Probability of injury from car trip is 1in 50K (.00002). average trips a person will take in liftime is 16K.
Whats the probability of being injury? can i get help to set this up por favor!

- anonymous

- schrodinger

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- anonymous

poisson distribution for this one

- anonymous

what is that?

- anonymous

oh well if that is not clear, them maybe you are supposed to do it a different way

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## More answers

- anonymous

im gona do a ratio of 16 to 50 and im gona in crease the numerator from taht resuilt

- anonymous

multiply 16,000 by 0.00002 and get .32

- anonymous

i got 3.125 to 16000, hope its right. hah

- anonymous

no i don't think so

- anonymous

oh wait. your right. your way makes more sense.

- anonymous

this is a set up for poisson distribution, because the probabiliy is very small and the number of "experiments' miles driven is very large
multiply them together and get .32
probability you have no accidents is
\[e^{-.32}\]

- anonymous

and so the probabilty you have at least one accident is
\[1-e^{-.32}\]

- anonymous

im trying to find prob of yes getting injured tho.

- anonymous

yes, so compute the probability of no accidents, which is
\[e^{-.32}\] so the probability of getting at least one accident is
\[1-e^{-.32}\]

- anonymous

dang bro, thats way ahead of me. but thansk anyways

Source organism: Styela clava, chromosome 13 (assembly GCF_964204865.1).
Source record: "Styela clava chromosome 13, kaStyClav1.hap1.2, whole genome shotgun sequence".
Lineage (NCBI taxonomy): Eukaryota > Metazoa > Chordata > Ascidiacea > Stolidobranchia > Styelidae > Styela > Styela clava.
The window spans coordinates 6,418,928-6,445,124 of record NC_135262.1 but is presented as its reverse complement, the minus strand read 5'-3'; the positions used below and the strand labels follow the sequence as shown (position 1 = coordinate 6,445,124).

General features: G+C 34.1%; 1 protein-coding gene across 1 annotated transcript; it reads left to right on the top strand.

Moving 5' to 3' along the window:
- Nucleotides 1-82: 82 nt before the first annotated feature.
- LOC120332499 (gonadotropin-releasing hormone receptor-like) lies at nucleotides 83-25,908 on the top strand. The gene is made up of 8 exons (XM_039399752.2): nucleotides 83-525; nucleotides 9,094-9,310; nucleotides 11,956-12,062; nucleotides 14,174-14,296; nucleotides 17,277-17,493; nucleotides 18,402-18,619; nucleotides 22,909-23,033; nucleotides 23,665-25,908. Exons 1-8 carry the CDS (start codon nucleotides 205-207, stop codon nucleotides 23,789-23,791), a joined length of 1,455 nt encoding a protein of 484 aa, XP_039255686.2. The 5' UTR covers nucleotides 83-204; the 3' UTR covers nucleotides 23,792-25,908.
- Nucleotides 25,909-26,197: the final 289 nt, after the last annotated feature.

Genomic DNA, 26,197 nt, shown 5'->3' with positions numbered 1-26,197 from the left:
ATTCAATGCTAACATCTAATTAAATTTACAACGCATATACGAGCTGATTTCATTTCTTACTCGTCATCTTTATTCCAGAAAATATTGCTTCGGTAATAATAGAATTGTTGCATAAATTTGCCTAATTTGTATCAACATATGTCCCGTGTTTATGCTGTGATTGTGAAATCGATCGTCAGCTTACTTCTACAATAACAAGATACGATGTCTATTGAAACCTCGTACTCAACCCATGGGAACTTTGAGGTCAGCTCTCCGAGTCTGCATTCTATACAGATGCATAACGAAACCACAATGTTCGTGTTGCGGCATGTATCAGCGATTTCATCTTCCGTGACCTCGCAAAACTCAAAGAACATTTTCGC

- anonymous

you could also compute \((99998)^{160000}\) and subtract that from 1

- anonymous

that is the probability you do not get in an accident on one trip, to the power of the number of trips, and that will get the probability you get no accidents.
subtract from one to get the probability that there is at least one accident

- anonymous

OH!! so its 1 minus .32 or .68% .. i was thinking it was 32% which was confusing me.

- anonymous

actually i think that is not right. let me check with a calculator

- anonymous

this is what i thin it is
http://www.wolframalpha.com/input/?i=%28.00002%29^16000

- anonymous

almost identitcal to firt answer i wrote
http://www.wolframalpha.com/input/?i=1-e^%28-.32%29

- anonymous

alrite cool. thanks dude.

- anonymous

yw

- anonymous

The problem is an example of risk over time, which we discussed on Monday. You need to multiply the probability of one event by the total number of times it is likely to occur to calculate a life time risk. Your calculations below are for successive events not cumulative events.

- anonymous

thats what the teacher said. i have no idea what the hell she is saying. lol

- anonymous

haha, its just 1 divided by 16000 dude. wtf were we doin? lol

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